Coral reefs are dying

It’s difficult to overstate the value of coral reefs, and it’s easy to underestimate their importance.

The Beam
The Beam
Dec 5, 2017 · 5 min read

Key stats:

  • 25%: The amount of marine life support by coral reefs
  • A$56billion: The economic value of the Great Barrier Reef alone
  • 22%: The percentage of coral reef that died from bleaching in 2016

All around the world, coral reefs are dying at an unprecedented rate. In 2016 and 2017 the Great Barrier Reef was hit by back-to-back mass coral bleaching events, the first time this has ever happened. Mass bleaching events are not a wholly new phenomenon, and the Great Barrier Reef experienced them in 1998 and 2002, but this is the first time they have occurred is such close succession.

Coral bleaching is what happens when the marine algae, which live inside corals and give them their wonderful colour, die off, revealing the white skeleton of the coral. Corals are very sensitive to temperature, and when the water temperature increases too much, this kills off the algae and causes the bleaching.

The consequences are catastrophic. 22% of the coral reef died as a result of the 2016 bleaching, and with the next bleaching event happening in such close proximity, the remaining coral has not been given enough time to recover. It can take decades for coral to effectively bounce back from a bleaching event, and with events happening at increasing frequency reefs are being given less and less chance to thrive and survive.

It’s difficult to overstate the value of coral reefs, and it’s easy to underestimate their importance.

It’s difficult to overstate the value of coral reefs, and it’s easy to underestimate their importance. In terms of wildlife, coral reefs support 25% of all marine life. If the coral reefs die, the knock on effect for ocean life and the ecosystem is catastrophic. From an economic standpoint, the Great Barrier Reef alone has a value of A$56 billion and supports 64,000 jobs. When you extend this to the number of jobs and livelihoods that all coral reefs are integral to, then it’s clear the death of the reefs is an urgent crisis to address.

An increase in water temperatures can be caused by a natural phenomenon (such as El Nīno conditions), but the recent coral bleaching events are almost certainly the result of human-made climate change bringing about higher ocean temperatures. Globally, the temperature of the ocean has increased by around 1.5 degrees fahrenheit since the late 19th century. As the climate continues to get hotter we will see more frequent coral bleaching events. The amount of carbon dioxide produced by human activity also contributes greatly to death of coral by increasing the acidification of the oceans. A high percentage of the CO2 produced by humans is absorbed by the oceans, decreasing the pH value of the water.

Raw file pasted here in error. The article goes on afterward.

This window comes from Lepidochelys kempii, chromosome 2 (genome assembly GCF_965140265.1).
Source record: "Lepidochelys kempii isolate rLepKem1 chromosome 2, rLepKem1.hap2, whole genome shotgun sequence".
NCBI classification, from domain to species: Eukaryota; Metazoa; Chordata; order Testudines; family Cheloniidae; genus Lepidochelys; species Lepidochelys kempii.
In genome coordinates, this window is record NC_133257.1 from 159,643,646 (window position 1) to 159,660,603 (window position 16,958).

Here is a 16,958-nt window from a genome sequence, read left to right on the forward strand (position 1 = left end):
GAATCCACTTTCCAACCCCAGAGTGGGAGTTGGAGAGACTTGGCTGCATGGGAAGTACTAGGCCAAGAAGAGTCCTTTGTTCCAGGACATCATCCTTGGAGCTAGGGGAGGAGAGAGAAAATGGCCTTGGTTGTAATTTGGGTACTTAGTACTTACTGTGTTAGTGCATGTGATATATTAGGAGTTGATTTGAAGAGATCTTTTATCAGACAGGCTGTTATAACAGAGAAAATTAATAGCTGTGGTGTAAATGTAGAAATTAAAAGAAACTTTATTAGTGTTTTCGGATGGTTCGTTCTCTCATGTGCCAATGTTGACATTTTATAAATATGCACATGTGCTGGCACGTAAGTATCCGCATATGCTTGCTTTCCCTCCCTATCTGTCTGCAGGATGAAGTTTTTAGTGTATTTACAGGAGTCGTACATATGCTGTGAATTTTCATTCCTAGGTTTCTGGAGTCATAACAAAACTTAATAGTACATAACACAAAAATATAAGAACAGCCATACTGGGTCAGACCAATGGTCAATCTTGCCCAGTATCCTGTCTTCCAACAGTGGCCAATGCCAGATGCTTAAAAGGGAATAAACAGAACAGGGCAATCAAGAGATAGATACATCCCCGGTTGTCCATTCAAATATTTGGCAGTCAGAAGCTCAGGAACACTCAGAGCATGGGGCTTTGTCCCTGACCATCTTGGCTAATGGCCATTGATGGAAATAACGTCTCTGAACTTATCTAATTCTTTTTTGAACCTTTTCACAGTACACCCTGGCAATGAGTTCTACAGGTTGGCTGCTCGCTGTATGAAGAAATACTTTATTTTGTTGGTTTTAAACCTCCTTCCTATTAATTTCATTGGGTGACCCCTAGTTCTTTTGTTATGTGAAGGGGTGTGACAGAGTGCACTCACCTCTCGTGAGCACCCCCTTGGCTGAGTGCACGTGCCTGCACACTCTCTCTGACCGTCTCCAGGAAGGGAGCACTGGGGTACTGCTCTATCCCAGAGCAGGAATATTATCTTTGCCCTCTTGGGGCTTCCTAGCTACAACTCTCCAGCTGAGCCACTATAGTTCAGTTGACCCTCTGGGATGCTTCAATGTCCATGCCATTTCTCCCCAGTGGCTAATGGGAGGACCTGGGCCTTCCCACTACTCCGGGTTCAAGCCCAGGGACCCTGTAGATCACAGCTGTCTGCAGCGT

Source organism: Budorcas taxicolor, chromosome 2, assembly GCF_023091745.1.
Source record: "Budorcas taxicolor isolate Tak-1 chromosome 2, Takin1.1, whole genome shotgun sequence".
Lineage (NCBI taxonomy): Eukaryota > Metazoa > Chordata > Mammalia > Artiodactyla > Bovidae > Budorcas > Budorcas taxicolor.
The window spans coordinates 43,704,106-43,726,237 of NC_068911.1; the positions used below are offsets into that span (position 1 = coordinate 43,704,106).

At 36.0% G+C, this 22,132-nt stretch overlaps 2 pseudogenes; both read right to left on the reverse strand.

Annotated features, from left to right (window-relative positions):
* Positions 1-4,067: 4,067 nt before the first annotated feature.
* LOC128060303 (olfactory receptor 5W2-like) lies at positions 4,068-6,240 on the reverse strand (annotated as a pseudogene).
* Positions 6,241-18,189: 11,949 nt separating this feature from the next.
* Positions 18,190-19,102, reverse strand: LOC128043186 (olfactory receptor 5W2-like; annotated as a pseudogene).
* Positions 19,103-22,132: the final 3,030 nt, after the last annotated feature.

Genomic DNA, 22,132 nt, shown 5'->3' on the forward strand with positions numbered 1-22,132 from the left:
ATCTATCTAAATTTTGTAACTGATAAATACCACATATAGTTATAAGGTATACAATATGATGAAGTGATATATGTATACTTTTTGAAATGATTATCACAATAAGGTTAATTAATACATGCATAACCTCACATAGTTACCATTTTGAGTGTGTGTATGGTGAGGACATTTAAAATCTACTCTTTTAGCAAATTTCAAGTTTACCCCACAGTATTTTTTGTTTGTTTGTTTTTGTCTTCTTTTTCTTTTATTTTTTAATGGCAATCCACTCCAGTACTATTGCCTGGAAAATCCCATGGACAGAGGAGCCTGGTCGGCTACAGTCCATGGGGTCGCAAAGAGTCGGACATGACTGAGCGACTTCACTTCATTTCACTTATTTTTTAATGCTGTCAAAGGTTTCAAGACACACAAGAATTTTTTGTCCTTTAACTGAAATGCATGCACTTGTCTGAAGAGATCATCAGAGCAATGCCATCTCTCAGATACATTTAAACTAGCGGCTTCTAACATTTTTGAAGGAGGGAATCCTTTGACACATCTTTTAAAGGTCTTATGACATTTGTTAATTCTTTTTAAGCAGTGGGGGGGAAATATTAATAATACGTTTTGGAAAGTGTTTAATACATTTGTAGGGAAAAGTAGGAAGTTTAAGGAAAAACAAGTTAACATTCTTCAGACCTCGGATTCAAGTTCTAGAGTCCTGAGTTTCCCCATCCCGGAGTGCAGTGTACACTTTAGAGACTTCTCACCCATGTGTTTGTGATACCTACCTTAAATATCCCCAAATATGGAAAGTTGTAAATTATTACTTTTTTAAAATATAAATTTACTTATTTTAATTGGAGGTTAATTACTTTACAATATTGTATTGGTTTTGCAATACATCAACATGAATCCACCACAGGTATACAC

We need to sit up and take notice, see the signs for what they are, and take action before it really is too late.

We need to address climate change before it’s too late

To address the problems and threats posed to the Great Barrier Reef, the Australian government launched the Reef 2050 Plan. This plan is designed to help secure the long-term health of the reef, and assess what short-term and medium-term measures can be taken. However, the mass bleaching events of 2016 and 2017 now indicate that meeting the aims of this plan are no longer tenable, and the reason is climate change.

The core issue is that climate change is a global phenomenon that all of humanity is contributing to, and the death of coral reefs are localised effects. Policies in Australia may help to mitigate some of the effects on the Great Barrier Reef, but to save the reefs we need a worldwide effort to reduce carbon emissions and slow the progress of climate change.

Other coral reefs around the world are experiencing challenges. The Mesoamerican Barrier Reef faces threats from too much tourism and overfishing, but it’s not beyond saving as yet. The New Caledonia Barrier Reef was hit with losses of 10 to 20 percent in some areas in 2016 due to coral bleaching, but overall it is in relatively good health. One coral reef is able to report good news. The Red Sea Coral Reef is proving to be the most resistant to climate change, and is said to be the last reef that will be affected by it. However, the Florida Reef is in big trouble. According to scientists, only 10 percent of the reef is now covered with living coral.

Mass bleaching events are an early warning sign of the impact of climate change. We need to sit up and take notice, see the signs for what they are, and take action before it really is too late.

Further Reading: Related Start Ups and Organizations

This series of articles has been prepared with the support of our partner Viessmann — they’re celebrating 100 years of their company this year (2017) and are actively involved in positively shaping the next 100 years.


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